Well, actually the dust from the cars. Two vehicles move along the gravel road in the wolves' direction. I don't know if they are going to the campground or trying to get closer for photographs but the wolves notice them and stop. If they had meant to swim the river here they are now re-considering that idea. 21 stands still facing the road for quite a while.

A coyote pipes up and starts to scold them. 21 turns and heads up the hill. 42 is laying down. 21 stands by her a moment then he moves off. In another minute all four wolves are up and trotting across the same hill in the opposite direction. Wow. It doesn't take an expert to see what just happened. Poor Druids. Their fans are getting in the way of even a little everyday trip back home. But I take it as an illustration of what Doug Smith asserts in Bob Landis' film. "Wolves don't like people." It may mean going out of their way but I hope they never get tolerant of us.

The coyote is still scolding so I scan the slope to find him. There he is, perched on a boulder, high above the wolves on the same hill. Oh he is ranting at them. If I could translate his speech into English it would surely get an X rating. The wolves ignore him and continue on their way. They stay low on the hill, moving in and out of cover and seem to pick up the pace. When they're on the move, even at a trot, wolves can really eat up the ground.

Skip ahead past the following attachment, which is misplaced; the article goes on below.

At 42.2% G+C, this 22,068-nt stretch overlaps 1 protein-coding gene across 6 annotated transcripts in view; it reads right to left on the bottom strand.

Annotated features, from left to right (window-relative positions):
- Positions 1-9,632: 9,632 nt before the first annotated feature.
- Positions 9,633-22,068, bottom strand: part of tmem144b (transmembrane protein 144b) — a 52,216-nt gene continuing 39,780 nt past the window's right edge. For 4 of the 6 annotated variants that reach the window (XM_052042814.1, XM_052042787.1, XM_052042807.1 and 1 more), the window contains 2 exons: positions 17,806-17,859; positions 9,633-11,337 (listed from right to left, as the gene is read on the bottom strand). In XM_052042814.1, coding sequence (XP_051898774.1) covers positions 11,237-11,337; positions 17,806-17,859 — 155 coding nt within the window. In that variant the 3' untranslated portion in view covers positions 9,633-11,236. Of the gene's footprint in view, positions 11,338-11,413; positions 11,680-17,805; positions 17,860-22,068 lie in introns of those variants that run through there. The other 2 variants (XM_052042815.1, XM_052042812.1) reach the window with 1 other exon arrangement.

106 is again in the lead. They continue in a line towards a bend of Slough Creek visible from our location. It sure looks like they mean to swim it. Could I really get this lucky? This is a route out of Slough away from people. I know they use Crystal Creek as a route to and from Lamar; this is a direct route to that drainage. It means they can cross under the road along the Lamar rather than over it.

106 arrives at the riverbank and goes right in. I see her swim the river! Her head and the ridge of her back are above water, plus her tail is streaming out behind. The rest is submerged. She reaches the shore and shakes off. She looks back once and then off she goes. Now it's 21's turn and I happily watch him go in. He is quite a strong swimmer and reaches the shore in no time. I watch him shake off and head uphill. Next comes the grey yearling, 218. This wolf wades in a bit hesitantly at first but then begins to swim like the others.